Baumgartner’s Jump: Triumph or Freak Show?

A high-speed jump from 24 miles was a magnificent thing to watch — but it sure wasn't science

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Jay Nemeth / Redbull Content Pool / AFP / Getty Images

Felix Baumgartner of Austria jumping out of the capsule during the final manned flight for Red Bull Stratos on Oct. 14, 2012.

We should all have been charged a nickel to watch Felix Baumgartner jump from his balloon on Sunday. His feat was improbable, it was courageous and it was oddly, fantastically beautiful. The sight of Baumgartner opening the hatch of his high-altitude pod and easing himself onto the little diving platform outside with the Earth curving away from him 24 miles (39 km) below was a jawdropping (in my case, literally) thing to watch. And yet a nickel seems like a proper price of admission; after all, that’s what you pay to see the sword-swallower and the fire-eater, right?

By the numbers alone, Baumgertner and his team deserve nothing but admiration. He jumped from 128,100 ft. (39,000 m) and reached a plunge speed of 833.9 mph (1,342 k.h), or Mach 1.24. It was -70° F (-57° C) at the altitude at which he jumped and he free-fell for 4 mins. and 20 secs. And yet he landed lightly and on his feet and walked away smiling and waving. Anyone else care to try a stunt like that?

But that’s the problem: magnificent as the thing was, it was a stunt. That was evident from the start in the way the event was framed — an effort to break the 50-yr. old free-fall record of 102,800 ft. (31,333 m) and to be the first human ever to exceed Mach 1 in a space suit. That’ll get you in the Guinness Book of World Records, alright. That’ll get you a top-shelf sponsor like Red Bull, which bankrolled much of the effort and had its logo plastered everywhere. And that’ll surely get you wall-to-wall coverage on cable and the web. But will it get you anything else? Not really.

(More: 50 Space-Race Highs and Lows)

There was a lot of chatter by the sponsors and the talking heads about the meaningful science the dive could achieve, specifically helping us design spacesuits for high-altitude bailouts and learn about how the body withstands Mach 1 acceleration. Well, not really. Pressure suit design is a mature technology, one engineers have been perfecting since the first pilots flew high enough to require pressurized cockpits. And suits that could withstand high-speed ejections followed shortly after.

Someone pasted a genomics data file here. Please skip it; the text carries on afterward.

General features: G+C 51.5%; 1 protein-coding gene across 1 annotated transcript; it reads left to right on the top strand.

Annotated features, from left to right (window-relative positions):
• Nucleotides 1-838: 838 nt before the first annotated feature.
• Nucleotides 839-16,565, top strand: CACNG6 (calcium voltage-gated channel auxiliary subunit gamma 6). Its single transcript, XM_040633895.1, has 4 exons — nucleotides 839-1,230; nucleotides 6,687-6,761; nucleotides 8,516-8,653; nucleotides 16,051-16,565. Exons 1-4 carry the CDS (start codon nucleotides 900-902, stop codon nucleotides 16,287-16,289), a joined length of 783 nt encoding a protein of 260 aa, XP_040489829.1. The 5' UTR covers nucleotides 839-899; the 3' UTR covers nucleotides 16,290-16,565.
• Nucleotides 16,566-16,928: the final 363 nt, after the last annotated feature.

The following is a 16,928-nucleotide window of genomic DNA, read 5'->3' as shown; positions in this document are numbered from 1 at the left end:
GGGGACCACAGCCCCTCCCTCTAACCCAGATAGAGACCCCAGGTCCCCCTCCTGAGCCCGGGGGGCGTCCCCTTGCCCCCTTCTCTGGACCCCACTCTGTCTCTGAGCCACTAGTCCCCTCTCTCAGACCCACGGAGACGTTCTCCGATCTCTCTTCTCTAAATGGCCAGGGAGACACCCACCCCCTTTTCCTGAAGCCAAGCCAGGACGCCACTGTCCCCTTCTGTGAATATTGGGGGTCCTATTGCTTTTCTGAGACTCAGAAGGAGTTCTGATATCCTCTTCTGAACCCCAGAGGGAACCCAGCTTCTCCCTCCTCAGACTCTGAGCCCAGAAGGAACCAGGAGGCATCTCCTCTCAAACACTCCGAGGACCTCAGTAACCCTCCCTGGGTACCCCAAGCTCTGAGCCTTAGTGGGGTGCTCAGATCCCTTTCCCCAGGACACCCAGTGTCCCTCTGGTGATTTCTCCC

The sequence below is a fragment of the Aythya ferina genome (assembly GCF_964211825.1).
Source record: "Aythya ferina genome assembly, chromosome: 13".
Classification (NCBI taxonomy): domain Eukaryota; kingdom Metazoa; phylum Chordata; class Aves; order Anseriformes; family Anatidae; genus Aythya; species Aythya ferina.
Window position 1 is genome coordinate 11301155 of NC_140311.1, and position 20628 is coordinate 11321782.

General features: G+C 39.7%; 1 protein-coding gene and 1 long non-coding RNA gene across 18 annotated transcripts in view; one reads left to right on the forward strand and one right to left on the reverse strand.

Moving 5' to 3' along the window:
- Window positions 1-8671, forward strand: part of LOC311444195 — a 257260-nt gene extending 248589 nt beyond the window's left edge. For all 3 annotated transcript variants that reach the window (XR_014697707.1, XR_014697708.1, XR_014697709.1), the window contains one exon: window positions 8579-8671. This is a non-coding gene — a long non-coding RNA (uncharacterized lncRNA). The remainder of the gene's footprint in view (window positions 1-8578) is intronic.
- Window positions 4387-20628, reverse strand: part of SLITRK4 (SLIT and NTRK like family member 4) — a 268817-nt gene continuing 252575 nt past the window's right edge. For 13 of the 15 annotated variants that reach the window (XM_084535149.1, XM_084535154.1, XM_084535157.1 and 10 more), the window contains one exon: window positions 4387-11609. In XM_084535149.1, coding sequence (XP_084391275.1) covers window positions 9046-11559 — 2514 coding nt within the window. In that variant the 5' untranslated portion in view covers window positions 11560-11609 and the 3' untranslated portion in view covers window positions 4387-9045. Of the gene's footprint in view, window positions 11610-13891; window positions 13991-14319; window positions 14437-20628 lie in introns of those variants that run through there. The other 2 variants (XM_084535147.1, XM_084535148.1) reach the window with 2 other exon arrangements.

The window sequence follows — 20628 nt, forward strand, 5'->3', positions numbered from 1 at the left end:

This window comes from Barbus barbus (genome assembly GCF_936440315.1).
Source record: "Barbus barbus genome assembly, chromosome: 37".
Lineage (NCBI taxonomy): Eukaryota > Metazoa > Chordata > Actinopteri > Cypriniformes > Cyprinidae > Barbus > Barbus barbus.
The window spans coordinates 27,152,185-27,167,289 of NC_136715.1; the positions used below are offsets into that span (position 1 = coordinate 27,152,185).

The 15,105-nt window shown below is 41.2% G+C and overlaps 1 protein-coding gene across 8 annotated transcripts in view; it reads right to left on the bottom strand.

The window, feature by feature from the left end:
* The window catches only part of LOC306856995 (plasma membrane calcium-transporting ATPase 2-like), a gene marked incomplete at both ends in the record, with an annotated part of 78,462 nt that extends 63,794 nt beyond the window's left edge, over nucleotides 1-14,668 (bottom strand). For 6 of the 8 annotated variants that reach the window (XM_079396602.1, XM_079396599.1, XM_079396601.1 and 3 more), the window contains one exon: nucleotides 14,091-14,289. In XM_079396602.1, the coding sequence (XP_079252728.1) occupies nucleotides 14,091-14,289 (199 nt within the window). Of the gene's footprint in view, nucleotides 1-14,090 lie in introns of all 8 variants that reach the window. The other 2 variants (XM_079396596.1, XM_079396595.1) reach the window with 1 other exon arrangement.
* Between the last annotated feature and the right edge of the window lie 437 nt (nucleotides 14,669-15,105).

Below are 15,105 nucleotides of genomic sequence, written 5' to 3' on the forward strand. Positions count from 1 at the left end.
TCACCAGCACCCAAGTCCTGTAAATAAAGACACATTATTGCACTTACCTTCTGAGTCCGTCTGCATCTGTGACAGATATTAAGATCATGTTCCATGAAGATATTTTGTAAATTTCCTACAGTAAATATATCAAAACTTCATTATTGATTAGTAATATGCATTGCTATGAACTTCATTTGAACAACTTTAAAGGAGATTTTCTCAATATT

What’s more, bailing out at a largely-airless altitude is, by definition, a matter for people in spacecraft, not aircraft, since planes and jets can’t fly that high. NASA engineers have been working on ways for astronauts to abandon ship the way Baumgartner did since the days of the Gemini program in the 1960s and have never cracked it. One very big reason: Baumgartner jumped from a stationary balloon. Astronauts at those kinds of altitudes would be moving, very, very fast — either up or down — bringing into play a violent kind of physics that weren’t involved on Sunday. This would be especially so if the crew jumped from just a little bit lower, where there might be too little air for a winged vehicle to get any purchase but where the atmosphere could still hit a diving astronaut like a cement fist.

Studying how a person outside of an aircraft or spacecraft survives a Mach 1 plunge is similarly dubious science. As people began to understand as long ago as 1965 when Ed White became the first American to walk in space, a spacesuit actually is a spacecraft — albeit a very small, form-fitting one. It provides physical protection from the surrounding environment, as well as air to breathe and a survivable level of ambient pressure. The physics and aerodynamics involved in controlling and living through the fall may have been radically different for Baumgartner from what they were for anyone who ever broke Mach 1 before, but the effects of the acceleration would be more or less the same.

Still, it’s only the worst kind of crank (guilty, I suppose) who could watch the spectacle of Baumgartner’s jump and crab about the lack of substance — even if it made me wince to see that nearly all of the news outlets bought and then sold the faux science angle so credulously. Even that, however, does not mean that we’re not all justified in watching the video of Baumgartner’s jump again and again — preferably on the largest screen possible since that’s the only way you can even begin to grasp the breathtaking sights he saw and the nature of the feat he achieved. And it doesn’t mean that if I ever met him I wouldn’t shake his hand with real admiration. What he did was deeply, extraordinarily brave and cool — even if it wasn’t much more than that.